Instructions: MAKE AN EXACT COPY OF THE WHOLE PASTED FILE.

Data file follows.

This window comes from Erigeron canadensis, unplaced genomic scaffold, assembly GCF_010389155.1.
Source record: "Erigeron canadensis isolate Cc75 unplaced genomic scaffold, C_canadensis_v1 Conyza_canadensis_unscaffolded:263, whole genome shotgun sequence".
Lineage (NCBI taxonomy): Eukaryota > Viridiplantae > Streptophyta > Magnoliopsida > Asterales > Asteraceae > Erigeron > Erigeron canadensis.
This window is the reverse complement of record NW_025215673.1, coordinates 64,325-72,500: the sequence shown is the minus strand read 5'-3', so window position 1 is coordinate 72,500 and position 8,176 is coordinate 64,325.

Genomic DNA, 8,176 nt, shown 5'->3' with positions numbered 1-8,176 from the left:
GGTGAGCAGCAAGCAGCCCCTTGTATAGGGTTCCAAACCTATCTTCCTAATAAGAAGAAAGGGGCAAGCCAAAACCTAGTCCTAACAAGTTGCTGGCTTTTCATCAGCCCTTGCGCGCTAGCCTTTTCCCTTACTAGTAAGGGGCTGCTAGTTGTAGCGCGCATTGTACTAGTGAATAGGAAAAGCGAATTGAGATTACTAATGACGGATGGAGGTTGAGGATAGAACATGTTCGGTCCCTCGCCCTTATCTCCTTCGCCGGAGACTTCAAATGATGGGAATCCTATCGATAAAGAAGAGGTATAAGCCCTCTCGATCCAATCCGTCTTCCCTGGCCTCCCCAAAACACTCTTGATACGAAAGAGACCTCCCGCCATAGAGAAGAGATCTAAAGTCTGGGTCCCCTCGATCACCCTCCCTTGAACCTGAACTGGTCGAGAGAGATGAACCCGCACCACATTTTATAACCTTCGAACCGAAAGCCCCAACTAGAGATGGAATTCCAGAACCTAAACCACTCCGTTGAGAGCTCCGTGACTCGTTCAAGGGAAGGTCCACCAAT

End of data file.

This window comes from Erigeron canadensis, unplaced genomic scaffold, assembly GCF_010389155.1.
Source record: "Erigeron canadensis isolate Cc75 unplaced genomic scaffold, C_canadensis_v1 Conyza_canadensis_unscaffolded:263, whole genome shotgun sequence".
Lineage (NCBI taxonomy): Eukaryota > Viridiplantae > Streptophyta > Magnoliopsida > Asterales > Asteraceae > Erigeron > Erigeron canadensis.
This window is the reverse complement of record NW_025215673.1, coordinates 64,325-72,500: the sequence shown is the minus strand read 5'-3', so window position 1 is coordinate 72,500 and position 8,176 is coordinate 64,325.

Genomic DNA, 8,176 nt, shown 5'->3' with positions numbered 1-8,176 from the left:
GGTGAGCAGCAAGCAGCCCCTTGTATAGGGTTCCAAACCTATCTTCCTAATAAGAAGAAAGGGGCAAGCCAAAACCTAGTCCTAACAAGTTGCTGGCTTTTCATCAGCCCTTGCGCGCTAGCCTTTTCCCTTACTAGTAAGGGGCTGCTAGTTGTAGCGCGCATTGTACTAGTGAATAGGAAAAGCGAATTGAGATTACTAATGACGGATGGAGGTTGAGGATAGAACATGTTCGGTCCCTCGCCCTTATCTCCTTCGCCGGAGACTTCAAATGATGGGAATCCTATCGATAAAGAAGAGGTATAAGCCCTCTCGATCCAATCCGTCTTCCCTGGCCTCCCCAAAACACTCTTGATACGAAAGAGACCTCCCGCCATAGAGAAGAGATCTAAAGTCTGGGTCCCCTCGATCACCCTCCCTTGAACCTGAACTGGTCGAGAGAGATGAACCCGCACCACATTTTATAACCTTCGAACCGAAAGCCCCAACTAGAGATGGAATTCCAGAACCTAAACCACTCCGTTGAGAGCTCCGTGACTCGTTCAAGGGAAGGTCCACCAAT